Medical vs. Vision Insurance
One of the most challenging billing issues in an eye care office is whether we should be billing the medical or vision plan. With all the new changes to insurance coverage, we often have patients with both medical and vision insurance. These two types of coverages are very different, and while these differences can be confusing, it is very important that our patients understand both their benefits as swell as the limitations of their insurances. Please review the information below that was written to help clear up these differences.
VISION insurance is designed to cover, either in part or in whole, the process of determining a prescription for glasses, along with a routine evaluation of the health of the eyes. Some insurance plans will also offer coverage toward the purchase of contact lenses and/or glasses.
In contrast, MEDICAL insurance in designed to provide coverage for the diagnosis, treatment, and management of ocular diseases, but typically does not cover routine examinations including glasses and/or contact lens examinations.
If, during the course of your yearly eye exam, your eye doctor discovers a medical condition, the bill for coverage cannot be submitted to the VISION insurance and must be submitted to the MEDICAL insurance. Failure to do so may be considered insurance fraud. Similarly, if it was a medical condition that motivated the visit to the office, the bill must be submitted to your medical insurance and not your vision insurance.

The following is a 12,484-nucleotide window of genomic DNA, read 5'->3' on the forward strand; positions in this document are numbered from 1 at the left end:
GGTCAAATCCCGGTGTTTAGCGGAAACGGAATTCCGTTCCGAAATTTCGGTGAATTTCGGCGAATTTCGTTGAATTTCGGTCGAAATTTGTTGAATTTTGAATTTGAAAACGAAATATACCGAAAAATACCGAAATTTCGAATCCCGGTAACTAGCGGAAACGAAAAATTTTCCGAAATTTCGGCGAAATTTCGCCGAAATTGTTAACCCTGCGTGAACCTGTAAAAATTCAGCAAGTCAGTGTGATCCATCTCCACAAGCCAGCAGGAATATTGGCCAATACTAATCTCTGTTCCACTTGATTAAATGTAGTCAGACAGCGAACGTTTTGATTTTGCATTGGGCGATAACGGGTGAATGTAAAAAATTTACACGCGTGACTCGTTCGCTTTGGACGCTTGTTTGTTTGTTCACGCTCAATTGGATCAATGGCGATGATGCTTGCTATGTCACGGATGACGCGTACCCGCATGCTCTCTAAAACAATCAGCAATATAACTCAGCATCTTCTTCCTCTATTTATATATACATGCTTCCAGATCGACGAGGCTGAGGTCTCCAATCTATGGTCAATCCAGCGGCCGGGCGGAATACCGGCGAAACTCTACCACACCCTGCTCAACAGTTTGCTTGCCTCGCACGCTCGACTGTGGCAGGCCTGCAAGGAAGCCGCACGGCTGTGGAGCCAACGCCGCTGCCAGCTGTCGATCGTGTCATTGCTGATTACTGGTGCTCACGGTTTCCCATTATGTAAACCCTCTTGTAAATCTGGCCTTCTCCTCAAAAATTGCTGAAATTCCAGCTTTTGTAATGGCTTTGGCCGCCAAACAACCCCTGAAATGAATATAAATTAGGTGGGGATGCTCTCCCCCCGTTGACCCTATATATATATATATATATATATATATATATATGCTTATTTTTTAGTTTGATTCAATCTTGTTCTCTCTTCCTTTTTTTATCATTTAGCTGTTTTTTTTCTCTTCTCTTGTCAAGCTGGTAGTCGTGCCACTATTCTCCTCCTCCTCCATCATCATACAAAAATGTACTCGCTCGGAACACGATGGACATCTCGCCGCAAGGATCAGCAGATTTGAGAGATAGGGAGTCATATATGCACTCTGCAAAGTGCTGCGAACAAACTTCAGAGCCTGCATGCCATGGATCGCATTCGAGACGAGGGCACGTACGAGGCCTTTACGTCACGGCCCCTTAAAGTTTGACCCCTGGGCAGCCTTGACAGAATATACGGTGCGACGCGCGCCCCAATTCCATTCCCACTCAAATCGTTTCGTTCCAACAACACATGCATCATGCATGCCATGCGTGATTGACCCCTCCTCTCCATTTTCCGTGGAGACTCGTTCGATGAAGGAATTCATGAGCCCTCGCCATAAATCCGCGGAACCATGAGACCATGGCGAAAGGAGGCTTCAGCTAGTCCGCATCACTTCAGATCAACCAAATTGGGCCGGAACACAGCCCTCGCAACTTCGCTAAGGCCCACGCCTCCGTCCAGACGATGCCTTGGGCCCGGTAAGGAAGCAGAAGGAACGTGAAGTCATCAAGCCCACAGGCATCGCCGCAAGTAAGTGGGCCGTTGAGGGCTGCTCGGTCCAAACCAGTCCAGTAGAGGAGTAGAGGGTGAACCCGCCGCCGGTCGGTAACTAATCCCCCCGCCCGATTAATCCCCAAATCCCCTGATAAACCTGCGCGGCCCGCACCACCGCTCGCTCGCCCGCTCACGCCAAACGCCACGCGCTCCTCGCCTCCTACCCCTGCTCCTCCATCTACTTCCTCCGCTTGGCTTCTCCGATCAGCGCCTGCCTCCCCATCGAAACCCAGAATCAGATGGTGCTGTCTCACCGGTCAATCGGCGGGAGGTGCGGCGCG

When a diagnosis such as cataracts, glaucoma, allergies, conjunctivitis (pink eye), dry eye, high blood pressure, diabetes, or other issues are documented, we must file the claim with your medical insurance, and the co-pays and deductibles for that insurance will apply. It is very important to realize that VISION insurance does not cover these types of conditions. As such, it may be sometimes necessary to schedule a second visit to comply with insurance regulations and the required testing therein.
Unfortunately, there is no way to know prior to your examination what medical conditions may be affecting your eyes, and therefore, we do not know to which insurance your claim will be filed. We make every effort to be in as many insurance panels, both medical and vision, as we can for your convenience. If we are on your insurance company’s panel we will file those claims for you. In the event that we do not accept your medical or vision insurance we will provide you with an itemized receipt so that you may file a claim with your insurance yourself for reimbursement directly from them.
Lastly, if we do file the exam with your medical insurance, you can still use your Vision Plan benefits towards the purchase of glasses or contact lenses based on your plans allowances. At times it can seem like a complicated process, but these are the rules set by your insurance company. We would be happy to answer any questions that you may have about your insurance coverage.